This working kitchen is full of essentials for any home chef: a custom stainless steel double sink, Sub-Zero fridge, Thermador convection oven and steam drawer.
In the open cupboards, more artful pieces are on display, including a sparkling retro chrome
GE kettle and a Sunbeam toaster that Céline’s
parents gave her. “They’re design items shown at the MoMA,” she laughs.
Strong lines, warm tones and functional design features fill this kitchen from corner to corner
Moving from prep to party is as easy as stepping into the dining room or living room, which share one uninterrupted 15- by 40-foot space that’s linked together visually with area rugs that are the same colours but feature different patterns, Pitre explains. The dining room’s lengthy Italian table is convertible, enabling two-and-a-half feet of the top to be slid inside and hidden away. Since the couple lives alone, one might expect them to use it in its sized-down version, but that’s not the case. “We leave it wide open because we like the strong horizontal,” Pitre explains.
Another strong feature dominates the living room: a 12-foot-wide diptych painting of an extreme close-up view of a tulip, by Vancouver artist Ken West. “This was Ken’s first jump into a brand-new style, which is creating these large pieces called 20/20 Vision,” says Pitre, who is a big supporter of local and Canadian artists.
A tall, glass sculpture, created by Vancouver artist Markian Olynyk, holds a prominent place near the living room window, which allows for its flame-like reds and oranges to blaze as the sun shines through it.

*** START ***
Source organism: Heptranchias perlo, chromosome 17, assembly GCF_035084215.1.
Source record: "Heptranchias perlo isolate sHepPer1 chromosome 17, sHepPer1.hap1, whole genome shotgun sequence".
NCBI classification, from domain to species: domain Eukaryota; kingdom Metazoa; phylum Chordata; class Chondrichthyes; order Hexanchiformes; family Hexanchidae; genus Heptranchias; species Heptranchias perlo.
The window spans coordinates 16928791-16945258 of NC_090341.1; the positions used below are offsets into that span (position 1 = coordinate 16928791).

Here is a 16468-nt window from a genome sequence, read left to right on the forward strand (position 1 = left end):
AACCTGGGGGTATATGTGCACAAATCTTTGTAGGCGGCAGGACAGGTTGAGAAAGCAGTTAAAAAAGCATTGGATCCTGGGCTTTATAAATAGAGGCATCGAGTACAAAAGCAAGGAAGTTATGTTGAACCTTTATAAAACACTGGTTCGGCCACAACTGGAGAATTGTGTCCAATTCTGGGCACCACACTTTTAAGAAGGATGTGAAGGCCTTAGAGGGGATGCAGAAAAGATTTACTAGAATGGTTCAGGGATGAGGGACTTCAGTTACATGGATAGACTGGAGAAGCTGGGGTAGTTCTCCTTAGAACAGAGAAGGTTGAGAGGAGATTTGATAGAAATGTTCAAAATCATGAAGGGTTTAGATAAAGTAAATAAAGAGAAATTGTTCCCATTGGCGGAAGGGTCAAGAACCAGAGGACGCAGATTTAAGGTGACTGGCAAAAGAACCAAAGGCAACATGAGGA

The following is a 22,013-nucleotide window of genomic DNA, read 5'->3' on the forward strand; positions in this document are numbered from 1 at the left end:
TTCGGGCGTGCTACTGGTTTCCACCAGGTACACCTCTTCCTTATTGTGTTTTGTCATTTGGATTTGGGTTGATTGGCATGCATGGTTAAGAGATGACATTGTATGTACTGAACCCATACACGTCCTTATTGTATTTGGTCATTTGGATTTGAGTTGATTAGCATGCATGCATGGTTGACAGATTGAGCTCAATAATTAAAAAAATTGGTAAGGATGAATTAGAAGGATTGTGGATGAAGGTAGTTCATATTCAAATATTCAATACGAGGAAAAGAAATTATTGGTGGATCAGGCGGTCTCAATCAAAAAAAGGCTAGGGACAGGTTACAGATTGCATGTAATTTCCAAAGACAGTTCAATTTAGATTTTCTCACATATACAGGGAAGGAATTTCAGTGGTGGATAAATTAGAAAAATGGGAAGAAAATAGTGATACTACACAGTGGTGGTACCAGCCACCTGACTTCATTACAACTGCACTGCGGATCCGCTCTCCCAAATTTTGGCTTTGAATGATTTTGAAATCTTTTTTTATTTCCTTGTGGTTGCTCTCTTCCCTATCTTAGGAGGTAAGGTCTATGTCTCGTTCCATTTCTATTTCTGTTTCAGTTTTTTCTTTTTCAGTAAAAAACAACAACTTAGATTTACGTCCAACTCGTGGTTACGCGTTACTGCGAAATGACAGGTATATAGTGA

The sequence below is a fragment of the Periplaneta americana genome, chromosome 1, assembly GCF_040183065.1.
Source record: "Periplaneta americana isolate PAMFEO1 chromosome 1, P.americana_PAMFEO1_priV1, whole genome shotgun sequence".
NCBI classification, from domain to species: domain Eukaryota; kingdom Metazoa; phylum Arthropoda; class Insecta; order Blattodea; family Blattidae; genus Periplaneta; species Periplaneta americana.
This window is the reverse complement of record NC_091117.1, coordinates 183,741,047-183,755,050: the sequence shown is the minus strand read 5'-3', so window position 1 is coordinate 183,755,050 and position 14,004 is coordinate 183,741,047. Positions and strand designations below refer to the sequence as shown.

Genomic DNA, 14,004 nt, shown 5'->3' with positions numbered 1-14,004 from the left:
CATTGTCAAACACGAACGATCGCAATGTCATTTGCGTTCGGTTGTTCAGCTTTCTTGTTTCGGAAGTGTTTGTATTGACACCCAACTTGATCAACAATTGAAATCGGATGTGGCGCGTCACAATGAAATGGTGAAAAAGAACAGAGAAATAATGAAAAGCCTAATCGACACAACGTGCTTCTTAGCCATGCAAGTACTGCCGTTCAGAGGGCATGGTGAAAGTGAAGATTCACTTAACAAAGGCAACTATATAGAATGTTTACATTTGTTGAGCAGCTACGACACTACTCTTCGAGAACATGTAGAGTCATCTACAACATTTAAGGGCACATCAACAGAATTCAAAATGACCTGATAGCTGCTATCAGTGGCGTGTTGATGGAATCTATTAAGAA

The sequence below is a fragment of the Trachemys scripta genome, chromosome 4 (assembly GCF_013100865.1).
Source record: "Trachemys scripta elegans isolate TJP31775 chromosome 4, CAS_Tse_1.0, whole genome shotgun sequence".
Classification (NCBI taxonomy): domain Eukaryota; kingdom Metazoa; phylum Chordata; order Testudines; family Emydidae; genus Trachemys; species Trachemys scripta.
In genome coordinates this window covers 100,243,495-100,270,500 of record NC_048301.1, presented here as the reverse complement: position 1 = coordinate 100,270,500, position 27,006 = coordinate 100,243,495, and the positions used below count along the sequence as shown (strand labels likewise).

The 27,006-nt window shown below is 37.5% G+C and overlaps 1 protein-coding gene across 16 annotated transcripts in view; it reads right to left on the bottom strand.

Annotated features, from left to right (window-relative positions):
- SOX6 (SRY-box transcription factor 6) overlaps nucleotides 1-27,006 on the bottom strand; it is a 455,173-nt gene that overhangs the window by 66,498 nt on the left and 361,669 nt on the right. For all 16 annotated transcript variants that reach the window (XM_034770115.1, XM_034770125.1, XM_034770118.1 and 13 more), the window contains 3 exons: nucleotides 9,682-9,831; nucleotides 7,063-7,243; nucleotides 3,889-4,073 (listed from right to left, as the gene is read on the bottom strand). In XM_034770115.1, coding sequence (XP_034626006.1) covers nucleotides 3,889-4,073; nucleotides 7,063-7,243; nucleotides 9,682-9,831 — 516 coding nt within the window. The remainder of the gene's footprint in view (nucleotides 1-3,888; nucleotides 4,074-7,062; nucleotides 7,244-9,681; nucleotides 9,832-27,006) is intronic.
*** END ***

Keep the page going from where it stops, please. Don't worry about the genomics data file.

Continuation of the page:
“We spend most of our time here,” Pitre says, gazing out into the south-facing sanctuary of forest that surrounds their home. “We appreciate the calmness; it’s so quiet.”
In the den, dramatic artwork, access to a patio and wood floors bring the outdoors inside
On the lower floor, just off the master bedroom, a massive walk-in closet, which functions really more as a wardrobe/dressing room, separates the bedroom from the bathroom. Doors slide shut to close off each room from the other – ideal for busy, and sometimes separate, schedules.
The master bath continues the theme of bringing the outside in, and Endall’s must-have “light-filled master bath” became a reality. “We made an early choice to not expand our footprint, while changing the layout completely,” says Pitre. But the biggest challenges were “mostly mechanical and structural, like cutting a six- by six-foot window into an exterior wall.”
A deep bathtub for two is situated right at this window, with a relaxing view of the spruce, hemlock, pine and cedar trees surrounding. White Italian marble pebbles are cleverly inset into acrylic for a modern touch that still respects Erickson’s “inside-out” esthetic. And the room says “spa” in every aspect, right down to the night lights that cast a dreamy glow like a constellation of stars.
Erickson would surely approve.
Originally published in BC Home magazine. For monthly updates, subscribe to the free BC Home e-newsletter, or purchase a subscription to the bi-monthly magazine.